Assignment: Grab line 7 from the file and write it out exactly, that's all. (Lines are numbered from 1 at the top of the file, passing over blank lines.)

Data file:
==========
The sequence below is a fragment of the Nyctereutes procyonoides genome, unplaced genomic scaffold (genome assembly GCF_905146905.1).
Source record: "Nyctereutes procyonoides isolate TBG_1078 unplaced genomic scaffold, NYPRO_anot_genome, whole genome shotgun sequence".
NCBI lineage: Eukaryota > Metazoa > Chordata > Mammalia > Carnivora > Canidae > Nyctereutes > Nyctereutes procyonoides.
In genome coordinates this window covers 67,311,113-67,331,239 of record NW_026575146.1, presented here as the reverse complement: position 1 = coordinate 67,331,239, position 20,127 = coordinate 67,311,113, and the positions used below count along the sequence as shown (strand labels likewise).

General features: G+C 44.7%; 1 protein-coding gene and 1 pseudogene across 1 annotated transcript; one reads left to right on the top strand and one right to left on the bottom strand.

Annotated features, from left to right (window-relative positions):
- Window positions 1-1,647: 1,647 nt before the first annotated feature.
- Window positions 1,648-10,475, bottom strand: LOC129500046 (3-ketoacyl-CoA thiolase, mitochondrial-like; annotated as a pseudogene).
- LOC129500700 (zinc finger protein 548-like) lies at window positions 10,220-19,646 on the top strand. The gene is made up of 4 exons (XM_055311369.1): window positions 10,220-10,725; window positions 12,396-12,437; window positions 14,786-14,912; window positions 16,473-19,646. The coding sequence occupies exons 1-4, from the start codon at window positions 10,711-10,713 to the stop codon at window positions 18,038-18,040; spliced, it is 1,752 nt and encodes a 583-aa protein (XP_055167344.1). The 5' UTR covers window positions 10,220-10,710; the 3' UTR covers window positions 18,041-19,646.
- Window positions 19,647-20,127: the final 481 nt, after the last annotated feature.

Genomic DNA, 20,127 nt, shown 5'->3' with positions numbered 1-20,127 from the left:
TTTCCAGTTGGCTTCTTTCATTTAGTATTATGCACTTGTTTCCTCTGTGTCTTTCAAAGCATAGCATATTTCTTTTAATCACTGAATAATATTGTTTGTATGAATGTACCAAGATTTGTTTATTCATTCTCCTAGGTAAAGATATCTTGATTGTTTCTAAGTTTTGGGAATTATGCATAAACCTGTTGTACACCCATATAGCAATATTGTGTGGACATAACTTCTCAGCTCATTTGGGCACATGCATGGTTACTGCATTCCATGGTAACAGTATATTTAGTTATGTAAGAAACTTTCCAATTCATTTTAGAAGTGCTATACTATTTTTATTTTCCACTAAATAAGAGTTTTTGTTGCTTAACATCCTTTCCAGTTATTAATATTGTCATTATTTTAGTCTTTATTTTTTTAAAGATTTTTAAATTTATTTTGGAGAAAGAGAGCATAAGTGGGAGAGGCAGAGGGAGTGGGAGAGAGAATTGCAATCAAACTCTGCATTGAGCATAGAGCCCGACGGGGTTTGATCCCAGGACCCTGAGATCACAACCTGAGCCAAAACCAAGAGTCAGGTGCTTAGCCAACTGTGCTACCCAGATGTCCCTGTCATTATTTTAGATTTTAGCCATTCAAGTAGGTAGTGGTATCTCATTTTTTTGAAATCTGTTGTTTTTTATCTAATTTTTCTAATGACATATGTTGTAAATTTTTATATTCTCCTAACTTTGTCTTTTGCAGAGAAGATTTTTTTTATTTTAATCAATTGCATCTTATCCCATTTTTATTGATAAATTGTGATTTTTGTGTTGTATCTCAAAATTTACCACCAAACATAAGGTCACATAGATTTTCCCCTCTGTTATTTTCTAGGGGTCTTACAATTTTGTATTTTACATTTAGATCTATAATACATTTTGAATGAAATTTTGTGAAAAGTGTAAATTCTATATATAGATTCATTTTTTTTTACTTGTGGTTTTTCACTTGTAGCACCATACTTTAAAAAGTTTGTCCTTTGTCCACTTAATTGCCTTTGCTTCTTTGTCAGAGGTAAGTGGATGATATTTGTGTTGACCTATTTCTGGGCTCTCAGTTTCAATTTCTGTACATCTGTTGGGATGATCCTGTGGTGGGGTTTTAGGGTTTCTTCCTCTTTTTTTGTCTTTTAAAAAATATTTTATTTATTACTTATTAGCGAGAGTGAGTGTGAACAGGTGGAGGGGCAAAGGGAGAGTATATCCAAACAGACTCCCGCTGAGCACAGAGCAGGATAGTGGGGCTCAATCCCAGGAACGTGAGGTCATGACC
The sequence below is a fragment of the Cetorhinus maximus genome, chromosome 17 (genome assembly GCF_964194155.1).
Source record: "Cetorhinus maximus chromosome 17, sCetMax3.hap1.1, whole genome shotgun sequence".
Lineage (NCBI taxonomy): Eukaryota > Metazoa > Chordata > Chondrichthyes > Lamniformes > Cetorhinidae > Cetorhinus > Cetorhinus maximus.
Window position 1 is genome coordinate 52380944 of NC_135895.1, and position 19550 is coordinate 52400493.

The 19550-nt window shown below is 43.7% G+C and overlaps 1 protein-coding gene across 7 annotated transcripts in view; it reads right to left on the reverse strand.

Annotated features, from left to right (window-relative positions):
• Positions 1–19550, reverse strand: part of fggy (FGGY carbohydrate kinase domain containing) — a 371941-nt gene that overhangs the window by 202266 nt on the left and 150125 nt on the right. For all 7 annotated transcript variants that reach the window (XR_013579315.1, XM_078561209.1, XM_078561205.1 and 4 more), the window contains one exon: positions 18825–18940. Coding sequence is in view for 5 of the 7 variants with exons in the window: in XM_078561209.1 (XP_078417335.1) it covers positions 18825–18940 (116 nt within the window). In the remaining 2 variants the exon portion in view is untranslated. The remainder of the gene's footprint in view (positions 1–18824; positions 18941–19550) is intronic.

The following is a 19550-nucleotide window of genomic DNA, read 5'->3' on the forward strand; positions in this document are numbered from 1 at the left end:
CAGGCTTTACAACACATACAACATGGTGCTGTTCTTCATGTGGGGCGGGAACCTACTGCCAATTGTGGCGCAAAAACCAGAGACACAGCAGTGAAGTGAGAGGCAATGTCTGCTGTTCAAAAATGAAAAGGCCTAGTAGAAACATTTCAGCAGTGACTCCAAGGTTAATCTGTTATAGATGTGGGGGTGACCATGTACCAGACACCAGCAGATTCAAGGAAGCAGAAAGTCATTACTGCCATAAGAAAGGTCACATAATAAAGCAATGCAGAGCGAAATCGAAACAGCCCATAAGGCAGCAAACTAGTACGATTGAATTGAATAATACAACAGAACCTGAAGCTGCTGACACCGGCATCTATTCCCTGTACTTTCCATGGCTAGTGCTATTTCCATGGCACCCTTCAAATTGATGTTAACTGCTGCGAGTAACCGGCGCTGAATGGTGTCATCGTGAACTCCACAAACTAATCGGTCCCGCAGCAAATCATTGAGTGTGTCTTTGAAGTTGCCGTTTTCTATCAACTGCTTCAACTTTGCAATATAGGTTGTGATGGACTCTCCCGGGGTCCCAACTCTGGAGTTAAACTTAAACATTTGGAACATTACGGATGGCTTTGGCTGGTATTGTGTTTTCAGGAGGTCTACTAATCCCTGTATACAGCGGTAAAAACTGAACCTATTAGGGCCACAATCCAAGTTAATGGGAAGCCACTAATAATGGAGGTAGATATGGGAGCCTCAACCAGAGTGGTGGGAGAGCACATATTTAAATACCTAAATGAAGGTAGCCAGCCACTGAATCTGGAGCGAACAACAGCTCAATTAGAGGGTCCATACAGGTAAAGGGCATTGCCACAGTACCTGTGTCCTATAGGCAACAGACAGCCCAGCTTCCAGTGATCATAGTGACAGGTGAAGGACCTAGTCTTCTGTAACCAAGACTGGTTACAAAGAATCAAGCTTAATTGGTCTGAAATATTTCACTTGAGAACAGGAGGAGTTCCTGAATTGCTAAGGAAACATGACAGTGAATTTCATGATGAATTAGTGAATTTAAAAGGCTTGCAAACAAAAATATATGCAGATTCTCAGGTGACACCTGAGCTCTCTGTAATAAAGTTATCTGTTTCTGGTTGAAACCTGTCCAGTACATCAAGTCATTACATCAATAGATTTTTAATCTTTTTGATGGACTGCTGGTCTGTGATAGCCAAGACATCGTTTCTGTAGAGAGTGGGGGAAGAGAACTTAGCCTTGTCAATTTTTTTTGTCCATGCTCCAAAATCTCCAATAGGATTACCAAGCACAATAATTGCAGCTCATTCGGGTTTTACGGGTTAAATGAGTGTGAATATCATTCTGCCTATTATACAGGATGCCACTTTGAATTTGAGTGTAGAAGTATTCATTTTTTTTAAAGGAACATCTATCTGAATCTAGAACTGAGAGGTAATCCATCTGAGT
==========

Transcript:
- Window positions 1-1,647: 1,647 nt before the first annotated feature.